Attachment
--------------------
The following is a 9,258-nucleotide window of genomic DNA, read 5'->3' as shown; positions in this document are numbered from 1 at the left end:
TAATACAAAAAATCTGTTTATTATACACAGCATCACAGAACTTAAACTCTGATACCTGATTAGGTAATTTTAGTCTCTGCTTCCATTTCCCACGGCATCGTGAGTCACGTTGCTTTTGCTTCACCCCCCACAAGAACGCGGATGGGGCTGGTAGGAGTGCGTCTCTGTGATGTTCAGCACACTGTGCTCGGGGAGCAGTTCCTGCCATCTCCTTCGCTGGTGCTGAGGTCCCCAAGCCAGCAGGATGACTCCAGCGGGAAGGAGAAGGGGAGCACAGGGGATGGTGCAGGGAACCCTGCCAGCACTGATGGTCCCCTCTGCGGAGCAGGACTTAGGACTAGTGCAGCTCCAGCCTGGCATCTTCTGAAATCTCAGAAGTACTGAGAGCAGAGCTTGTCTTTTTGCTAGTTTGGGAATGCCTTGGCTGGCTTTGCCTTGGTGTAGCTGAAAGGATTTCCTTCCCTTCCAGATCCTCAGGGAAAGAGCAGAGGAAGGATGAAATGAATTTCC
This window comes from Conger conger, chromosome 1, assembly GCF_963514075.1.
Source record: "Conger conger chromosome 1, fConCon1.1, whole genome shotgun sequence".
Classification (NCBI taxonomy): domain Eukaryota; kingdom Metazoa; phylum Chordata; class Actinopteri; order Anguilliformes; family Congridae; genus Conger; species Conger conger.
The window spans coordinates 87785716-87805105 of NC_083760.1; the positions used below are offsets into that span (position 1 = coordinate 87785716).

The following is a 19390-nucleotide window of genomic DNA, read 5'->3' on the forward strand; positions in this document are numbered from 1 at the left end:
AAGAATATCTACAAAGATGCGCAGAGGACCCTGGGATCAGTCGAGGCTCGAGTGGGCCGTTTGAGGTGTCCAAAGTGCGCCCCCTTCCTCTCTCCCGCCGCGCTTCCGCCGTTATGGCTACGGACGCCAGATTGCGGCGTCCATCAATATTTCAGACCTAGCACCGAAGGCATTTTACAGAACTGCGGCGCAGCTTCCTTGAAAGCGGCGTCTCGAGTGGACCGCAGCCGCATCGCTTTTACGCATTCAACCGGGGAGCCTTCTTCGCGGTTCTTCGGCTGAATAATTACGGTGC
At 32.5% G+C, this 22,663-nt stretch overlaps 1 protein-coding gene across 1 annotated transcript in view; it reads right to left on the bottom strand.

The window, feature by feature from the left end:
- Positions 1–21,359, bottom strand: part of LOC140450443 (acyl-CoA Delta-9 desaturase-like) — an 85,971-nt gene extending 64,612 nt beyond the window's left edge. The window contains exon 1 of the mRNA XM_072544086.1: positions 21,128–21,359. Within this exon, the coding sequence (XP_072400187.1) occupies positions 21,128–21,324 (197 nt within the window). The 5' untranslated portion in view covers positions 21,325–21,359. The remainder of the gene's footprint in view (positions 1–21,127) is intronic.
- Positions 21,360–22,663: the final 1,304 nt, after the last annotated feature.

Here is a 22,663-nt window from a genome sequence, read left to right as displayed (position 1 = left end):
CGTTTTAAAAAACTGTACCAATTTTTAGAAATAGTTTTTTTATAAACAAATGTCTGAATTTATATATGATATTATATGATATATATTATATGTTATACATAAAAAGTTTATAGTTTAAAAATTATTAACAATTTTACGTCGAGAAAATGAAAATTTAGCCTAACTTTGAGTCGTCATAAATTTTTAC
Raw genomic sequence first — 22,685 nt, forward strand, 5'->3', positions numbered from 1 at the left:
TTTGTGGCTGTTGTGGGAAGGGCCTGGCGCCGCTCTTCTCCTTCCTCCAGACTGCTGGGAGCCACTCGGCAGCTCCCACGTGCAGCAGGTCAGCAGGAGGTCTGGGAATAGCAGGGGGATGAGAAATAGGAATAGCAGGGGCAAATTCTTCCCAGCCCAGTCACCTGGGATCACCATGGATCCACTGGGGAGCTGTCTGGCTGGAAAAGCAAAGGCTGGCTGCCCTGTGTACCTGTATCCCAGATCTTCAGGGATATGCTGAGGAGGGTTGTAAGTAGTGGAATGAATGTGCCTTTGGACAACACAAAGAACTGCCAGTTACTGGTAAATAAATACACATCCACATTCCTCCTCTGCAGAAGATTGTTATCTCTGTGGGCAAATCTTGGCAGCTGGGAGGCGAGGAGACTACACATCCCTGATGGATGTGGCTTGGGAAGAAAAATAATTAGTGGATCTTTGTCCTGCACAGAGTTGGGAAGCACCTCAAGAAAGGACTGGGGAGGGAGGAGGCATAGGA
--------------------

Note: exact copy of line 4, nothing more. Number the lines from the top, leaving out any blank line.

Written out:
Source record: "Conger conger chromosome 1, fConCon1.1, whole genome shotgun sequence".